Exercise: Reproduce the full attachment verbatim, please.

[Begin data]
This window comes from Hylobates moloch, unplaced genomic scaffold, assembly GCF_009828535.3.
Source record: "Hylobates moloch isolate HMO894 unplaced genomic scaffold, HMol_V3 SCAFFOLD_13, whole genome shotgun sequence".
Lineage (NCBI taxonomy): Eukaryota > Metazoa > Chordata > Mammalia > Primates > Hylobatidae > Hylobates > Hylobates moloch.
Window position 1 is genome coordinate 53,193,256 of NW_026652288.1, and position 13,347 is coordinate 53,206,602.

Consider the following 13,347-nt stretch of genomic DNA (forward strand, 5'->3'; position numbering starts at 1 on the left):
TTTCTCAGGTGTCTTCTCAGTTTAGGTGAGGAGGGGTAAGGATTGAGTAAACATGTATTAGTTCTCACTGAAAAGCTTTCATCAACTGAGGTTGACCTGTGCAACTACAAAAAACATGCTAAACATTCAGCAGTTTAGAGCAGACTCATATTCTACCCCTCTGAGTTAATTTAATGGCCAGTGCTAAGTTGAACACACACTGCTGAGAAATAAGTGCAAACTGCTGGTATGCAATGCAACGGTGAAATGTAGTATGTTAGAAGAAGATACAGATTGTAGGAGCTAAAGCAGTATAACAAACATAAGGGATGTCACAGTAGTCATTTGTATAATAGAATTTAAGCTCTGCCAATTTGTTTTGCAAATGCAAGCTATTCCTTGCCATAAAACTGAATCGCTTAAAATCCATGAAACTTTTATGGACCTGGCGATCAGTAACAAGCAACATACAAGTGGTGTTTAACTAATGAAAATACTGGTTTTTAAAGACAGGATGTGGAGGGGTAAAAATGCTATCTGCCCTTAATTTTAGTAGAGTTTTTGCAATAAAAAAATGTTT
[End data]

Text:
This window comes from Hylobates moloch, unplaced genomic scaffold, assembly GCF_009828535.3.
Source record: "Hylobates moloch isolate HMO894 unplaced genomic scaffold, HMol_V3 SCAFFOLD_13, whole genome shotgun sequence".
Lineage (NCBI taxonomy): Eukaryota > Metazoa > Chordata > Mammalia > Primates > Hylobatidae > Hylobates > Hylobates moloch.
Window position 1 is genome coordinate 53,193,256 of NW_026652288.1, and position 13,347 is coordinate 53,206,602.

Consider the following 13,347-nt stretch of genomic DNA (forward strand, 5'->3'; position numbering starts at 1 on the left):
TTTCTCAGGTGTCTTCTCAGTTTAGGTGAGGAGGGGTAAGGATTGAGTAAACATGTATTAGTTCTCACTGAAAAGCTTTCATCAACTGAGGTTGACCTGTGCAACTACAAAAAACATGCTAAACATTCAGCAGTTTAGAGCAGACTCATATTCTACCCCTCTGAGTTAATTTAATGGCCAGTGCTAAGTTGAACACACACTGCTGAGAAATAAGTGCAAACTGCTGGTATGCAATGCAACGGTGAAATGTAGTATGTTAGAAGAAGATACAGATTGTAGGAGCTAAAGCAGTATAACAAACATAAGGGATGTCACAGTAGTCATTTGTATAATAGAATTTAAGCTCTGCCAATTTGTTTTGCAAATGCAAGCTATTCCTTGCCATAAAACTGAATCGCTTAAAATCCATGAAACTTTTATGGACCTGGCGATCAGTAACAAGCAACATACAAGTGGTGTTTAACTAATGAAAATACTGGTTTTTAAAGACAGGATGTGGAGGGGTAAAAATGCTATCTGCCCTTAATTTTAGTAGAGTTTTTGCAATAAAAAAATGTTT